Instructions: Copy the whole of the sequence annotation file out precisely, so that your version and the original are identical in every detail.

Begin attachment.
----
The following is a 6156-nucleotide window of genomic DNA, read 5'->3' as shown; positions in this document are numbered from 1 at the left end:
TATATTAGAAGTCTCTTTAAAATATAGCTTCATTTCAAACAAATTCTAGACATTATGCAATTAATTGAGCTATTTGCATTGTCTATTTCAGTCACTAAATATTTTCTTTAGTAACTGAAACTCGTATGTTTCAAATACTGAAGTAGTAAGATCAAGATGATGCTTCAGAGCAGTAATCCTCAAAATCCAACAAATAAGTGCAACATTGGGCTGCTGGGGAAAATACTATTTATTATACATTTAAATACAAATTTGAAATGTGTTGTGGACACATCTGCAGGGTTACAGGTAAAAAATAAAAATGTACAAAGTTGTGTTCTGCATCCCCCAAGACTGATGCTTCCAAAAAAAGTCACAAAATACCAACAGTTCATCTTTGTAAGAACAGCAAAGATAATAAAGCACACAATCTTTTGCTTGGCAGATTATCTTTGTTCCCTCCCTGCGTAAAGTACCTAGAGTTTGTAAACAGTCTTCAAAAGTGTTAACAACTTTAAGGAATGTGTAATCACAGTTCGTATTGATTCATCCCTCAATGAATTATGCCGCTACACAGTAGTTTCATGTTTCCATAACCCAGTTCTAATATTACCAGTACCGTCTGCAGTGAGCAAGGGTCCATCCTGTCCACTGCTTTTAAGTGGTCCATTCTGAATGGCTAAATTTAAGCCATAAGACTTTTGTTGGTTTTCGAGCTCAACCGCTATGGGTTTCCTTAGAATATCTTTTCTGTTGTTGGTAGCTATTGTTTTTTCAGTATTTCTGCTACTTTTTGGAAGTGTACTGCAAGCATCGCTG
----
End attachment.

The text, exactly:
The following is a 6156-nucleotide window of genomic DNA, read 5'->3' as shown; positions in this document are numbered from 1 at the left end:
TATATTAGAAGTCTCTTTAAAATATAGCTTCATTTCAAACAAATTCTAGACATTATGCAATTAATTGAGCTATTTGCATTGTCTATTTCAGTCACTAAATATTTTCTTTAGTAACTGAAACTCGTATGTTTCAAATACTGAAGTAGTAAGATCAAGATGATGCTTCAGAGCAGTAATCCTCAAAATCCAACAAATAAGTGCAACATTGGGCTGCTGGGGAAAATACTATTTATTATACATTTAAATACAAATTTGAAATGTGTTGTGGACACATCTGCAGGGTTACAGGTAAAAAATAAAAATGTACAAAGTTGTGTTCTGCATCCCCCAAGACTGATGCTTCCAAAAAAAGTCACAAAATACCAACAGTTCATCTTTGTAAGAACAGCAAAGATAATAAAGCACACAATCTTTTGCTTGGCAGATTATCTTTGTTCCCTCCCTGCGTAAAGTACCTAGAGTTTGTAAACAGTCTTCAAAAGTGTTAACAACTTTAAGGAATGTGTAATCACAGTTCGTATTGATTCATCCCTCAATGAATTATGCCGCTACACAGTAGTTTCATGTTTCCATAACCCAGTTCTAATATTACCAGTACCGTCTGCAGTGAGCAAGGGTCCATCCTGTCCACTGCTTTTAAGTGGTCCATTCTGAATGGCTAAATTTAAGCCATAAGACTTTTGTTGGTTTTCGAGCTCAACCGCTATGGGTTTCCTTAGAATATCTTTTCTGTTGTTGGTAGCTATTGTTTTTTCAGTATTTCTGCTACTTTTTGGAAGTGTACTGCAAGCATCGCTG